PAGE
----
The Green Run: Hanford has been intentionally poisoning us for decades

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posted on May, 4 2013 @ 03:20 PM
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reply to post by dreamingawake
 


It's this kind of stuff that just realy ticks me off!

What right do these people think they have to play russian roullette with everyones lives?

Where are the governors and other people who should haver oversight? Oh...that's right. Busy passing laws changing what kinds of words are used!

New Washington State Law Bans Words 'Penmanship,' 'Freshman,' 'Fisherman' as Sexist


I swear that our lawmakers here have just gone completely CRAZY!




posted on May, 17 2013 @ 01:10 PM
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So you know how I was wondering what our leaders here in Washington State were doing about this mess at Handford?

Maybe they are leading a committee to investigate any wrong-doing....or creating legislature to make sure it never happens again, or *gasp* going after the people that have blatantly ignored reported problems and issues, or the corporations paying off people to overlook things, possibly poisoning one of the largest waterways in the PNW.

Nope. What are they doing? Creating a bill to have it turned into a National Park! Seriously. I'm not making this crap up:

B Reactor park bill passes Senate committee

Read more here:
www.tri-cityherald.com...=cpy



posted on May, 17 2013 @ 02:38 PM
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Here is a little more info on the National park proposal:

March 10 Daily News editorial

Perhaps the only way to get the federal government serious about cleaning up the nuclear waste at Hanford is to make the place a national park.

That seems to be the idea behind proposal revived Thursday by U.S. Sens. Maria Cantwell, D-Wash., and Lamar Alexander, R-Tenn., They want to create a multi-state “Manhattan Project National Historic Park” that would feature three sites that played central roles in the United States’ development of atomic weapons during World War II — the Hanford Nuclear Reservation and the national laboratories in Oak Ridge, Tenn., and Los Alamos, N.M.

The senators, like us, may have reached the conclusion that the only way to compel the federal government to decontaminate one of the nation’s most toxic sites is to create a park and invite thousands of people to visit it. U.S. Sens. Patty Murray, D-Wash., and Ron Wyden, D-Ore., announced their immediate support. Both of New Mexico’s senators are also on board.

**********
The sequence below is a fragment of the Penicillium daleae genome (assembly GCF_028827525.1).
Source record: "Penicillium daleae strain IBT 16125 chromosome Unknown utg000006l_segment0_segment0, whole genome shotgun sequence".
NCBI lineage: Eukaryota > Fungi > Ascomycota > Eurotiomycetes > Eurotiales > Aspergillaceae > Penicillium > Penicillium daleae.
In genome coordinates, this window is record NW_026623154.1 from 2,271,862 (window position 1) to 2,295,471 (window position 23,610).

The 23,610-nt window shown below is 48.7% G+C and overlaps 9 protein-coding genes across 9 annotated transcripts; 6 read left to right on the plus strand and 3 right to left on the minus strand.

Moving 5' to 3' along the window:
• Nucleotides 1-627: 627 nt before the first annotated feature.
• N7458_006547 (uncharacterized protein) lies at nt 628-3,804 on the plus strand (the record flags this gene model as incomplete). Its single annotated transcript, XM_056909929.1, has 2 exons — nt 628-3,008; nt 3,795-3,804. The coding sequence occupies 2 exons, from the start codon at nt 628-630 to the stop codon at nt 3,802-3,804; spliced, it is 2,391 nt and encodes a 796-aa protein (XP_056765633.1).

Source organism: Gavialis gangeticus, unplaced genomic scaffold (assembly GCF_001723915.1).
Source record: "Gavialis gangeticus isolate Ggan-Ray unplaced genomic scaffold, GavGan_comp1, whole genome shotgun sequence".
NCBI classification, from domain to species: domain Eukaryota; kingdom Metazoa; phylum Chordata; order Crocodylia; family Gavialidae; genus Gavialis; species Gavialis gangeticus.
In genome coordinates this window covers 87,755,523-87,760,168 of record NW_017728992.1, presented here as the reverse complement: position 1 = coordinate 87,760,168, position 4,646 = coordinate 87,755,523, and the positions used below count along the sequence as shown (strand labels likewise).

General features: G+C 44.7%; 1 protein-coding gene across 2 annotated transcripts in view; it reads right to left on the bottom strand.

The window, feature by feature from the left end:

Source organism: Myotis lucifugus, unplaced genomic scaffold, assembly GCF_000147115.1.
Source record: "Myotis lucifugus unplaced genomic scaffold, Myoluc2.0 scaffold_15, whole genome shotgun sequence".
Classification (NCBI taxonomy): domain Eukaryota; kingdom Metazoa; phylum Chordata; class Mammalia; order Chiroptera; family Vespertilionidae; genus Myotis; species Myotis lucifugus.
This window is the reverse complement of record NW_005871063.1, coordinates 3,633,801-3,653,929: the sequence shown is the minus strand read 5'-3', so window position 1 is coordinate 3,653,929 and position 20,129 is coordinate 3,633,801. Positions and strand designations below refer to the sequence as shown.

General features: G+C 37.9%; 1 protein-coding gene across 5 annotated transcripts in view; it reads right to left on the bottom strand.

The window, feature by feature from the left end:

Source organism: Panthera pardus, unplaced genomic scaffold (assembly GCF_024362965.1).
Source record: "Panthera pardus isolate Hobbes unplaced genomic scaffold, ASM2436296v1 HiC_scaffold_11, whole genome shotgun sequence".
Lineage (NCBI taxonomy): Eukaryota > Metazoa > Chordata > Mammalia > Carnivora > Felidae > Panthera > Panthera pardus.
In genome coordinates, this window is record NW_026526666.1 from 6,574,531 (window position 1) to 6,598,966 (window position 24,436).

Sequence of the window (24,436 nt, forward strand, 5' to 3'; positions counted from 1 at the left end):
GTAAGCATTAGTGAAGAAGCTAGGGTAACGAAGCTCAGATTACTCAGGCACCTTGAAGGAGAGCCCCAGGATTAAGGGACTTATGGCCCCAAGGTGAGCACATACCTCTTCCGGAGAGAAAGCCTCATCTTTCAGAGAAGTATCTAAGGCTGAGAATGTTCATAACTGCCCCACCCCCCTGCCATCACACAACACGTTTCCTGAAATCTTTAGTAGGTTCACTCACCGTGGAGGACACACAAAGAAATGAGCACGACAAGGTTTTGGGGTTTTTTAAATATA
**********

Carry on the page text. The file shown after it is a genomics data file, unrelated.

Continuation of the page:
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It might not be a bad idea if it really does cause the fed gov't to become more active in clean-up.

Off topic, My boyfriend and I were in Richland last month to celebrate the end of tax season and my birthday, and to also get some bike riding in where the weather is nice. We were sitting at his auntie's house along the river and right next to a scrubby piece of land that the DOE owns when we heard over a loud speaker, "Attention all personnel, attention all personnel something something something something..." We just couldn't make out what was being said. Then we heard the whoop whoop whoop of a siren. It scared me. A lot. But, we noticed that nobody was fleeing the area and we went inside to turn on the tv and there were no alerts.

It was straight-up 2:00 p.m. at the time so it had to be a drill. But, with the leaks at Hanford and the Columbia Generating Station nearby, I was positive something bad was going on. They should warn the public when they do that sort of thing!



posted on May, 29 2013 @ 10:28 PM
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reply to post by NiteNGale2
 


That WOULD be scary! I would have been like "Where's the bomb shelter?"



As for the whole park idea; while I would love to believe it was our Governors being smart, I think it more likely a way for them to not only try and bring in tourists and cover up the mess...but make money at the same time.

In Washington State, you have to pay now to use State parks.
edit on 29-5-2013 by westcoast because: (no reason given)



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